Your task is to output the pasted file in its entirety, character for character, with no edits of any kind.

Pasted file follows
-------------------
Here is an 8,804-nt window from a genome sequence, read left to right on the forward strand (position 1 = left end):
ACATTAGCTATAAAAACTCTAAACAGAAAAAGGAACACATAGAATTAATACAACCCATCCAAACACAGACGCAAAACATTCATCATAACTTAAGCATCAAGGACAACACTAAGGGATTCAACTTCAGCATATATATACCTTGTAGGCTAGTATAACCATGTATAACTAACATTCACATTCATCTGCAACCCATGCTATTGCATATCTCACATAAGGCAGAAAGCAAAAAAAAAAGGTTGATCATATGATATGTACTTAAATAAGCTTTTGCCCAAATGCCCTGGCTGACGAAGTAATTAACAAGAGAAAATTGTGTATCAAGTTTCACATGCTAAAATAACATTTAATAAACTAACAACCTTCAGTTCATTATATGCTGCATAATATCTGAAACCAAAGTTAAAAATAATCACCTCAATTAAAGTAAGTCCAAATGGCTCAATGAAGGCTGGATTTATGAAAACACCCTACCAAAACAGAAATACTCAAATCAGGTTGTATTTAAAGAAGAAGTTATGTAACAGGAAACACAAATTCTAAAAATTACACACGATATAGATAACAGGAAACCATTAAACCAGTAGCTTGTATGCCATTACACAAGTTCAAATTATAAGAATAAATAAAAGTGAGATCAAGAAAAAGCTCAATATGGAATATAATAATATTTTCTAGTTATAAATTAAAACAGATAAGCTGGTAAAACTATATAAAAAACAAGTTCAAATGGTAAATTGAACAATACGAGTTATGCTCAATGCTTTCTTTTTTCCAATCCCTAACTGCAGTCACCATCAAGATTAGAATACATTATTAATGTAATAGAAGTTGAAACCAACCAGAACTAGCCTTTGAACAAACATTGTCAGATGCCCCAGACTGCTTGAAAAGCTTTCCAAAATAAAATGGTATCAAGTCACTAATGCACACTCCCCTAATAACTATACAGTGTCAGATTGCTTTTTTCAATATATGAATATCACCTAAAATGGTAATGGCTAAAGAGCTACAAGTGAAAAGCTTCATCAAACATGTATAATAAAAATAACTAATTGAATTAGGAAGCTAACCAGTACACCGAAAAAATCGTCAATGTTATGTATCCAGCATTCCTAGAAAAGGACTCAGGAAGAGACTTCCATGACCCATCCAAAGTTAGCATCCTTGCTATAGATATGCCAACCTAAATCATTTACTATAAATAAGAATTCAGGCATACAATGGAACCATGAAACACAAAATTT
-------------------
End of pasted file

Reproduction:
Here is an 8,804-nt window from a genome sequence, read left to right on the forward strand (position 1 = left end):
ACATTAGCTATAAAAACTCTAAACAGAAAAAGGAACACATAGAATTAATACAACCCATCCAAACACAGACGCAAAACATTCATCATAACTTAAGCATCAAGGACAACACTAAGGGATTCAACTTCAGCATATATATACCTTGTAGGCTAGTATAACCATGTATAACTAACATTCACATTCATCTGCAACCCATGCTATTGCATATCTCACATAAGGCAGAAAGCAAAAAAAAAAGGTTGATCATATGATATGTACTTAAATAAGCTTTTGCCCAAATGCCCTGGCTGACGAAGTAATTAACAAGAGAAAATTGTGTATCAAGTTTCACATGCTAAAATAACATTTAATAAACTAACAACCTTCAGTTCATTATATGCTGCATAATATCTGAAACCAAAGTTAAAAATAATCACCTCAATTAAAGTAAGTCCAAATGGCTCAATGAAGGCTGGATTTATGAAAACACCCTACCAAAACAGAAATACTCAAATCAGGTTGTATTTAAAGAAGAAGTTATGTAACAGGAAACACAAATTCTAAAAATTACACACGATATAGATAACAGGAAACCATTAAACCAGTAGCTTGTATGCCATTACACAAGTTCAAATTATAAGAATAAATAAAAGTGAGATCAAGAAAAAGCTCAATATGGAATATAATAATATTTTCTAGTTATAAATTAAAACAGATAAGCTGGTAAAACTATATAAAAAACAAGTTCAAATGGTAAATTGAACAATACGAGTTATGCTCAATGCTTTCTTTTTTCCAATCCCTAACTGCAGTCACCATCAAGATTAGAATACATTATTAATGTAATAGAAGTTGAAACCAACCAGAACTAGCCTTTGAACAAACATTGTCAGATGCCCCAGACTGCTTGAAAAGCTTTCCAAAATAAAATGGTATCAAGTCACTAATGCACACTCCCCTAATAACTATACAGTGTCAGATTGCTTTTTTCAATATATGAATATCACCTAAAATGGTAATGGCTAAAGAGCTACAAGTGAAAAGCTTCATCAAACATGTATAATAAAAATAACTAATTGAATTAGGAAGCTAACCAGTACACCGAAAAAATCGTCAATGTTATGTATCCAGCATTCCTAGAAAAGGACTCAGGAAGAGACTTCCATGACCCATCCAAAGTTAGCATCCTTGCTATAGATATGCCAACCTAAATCATTTACTATAAATAAGAATTCAGGCATACAATGGAACCATGAAACACAAAATTT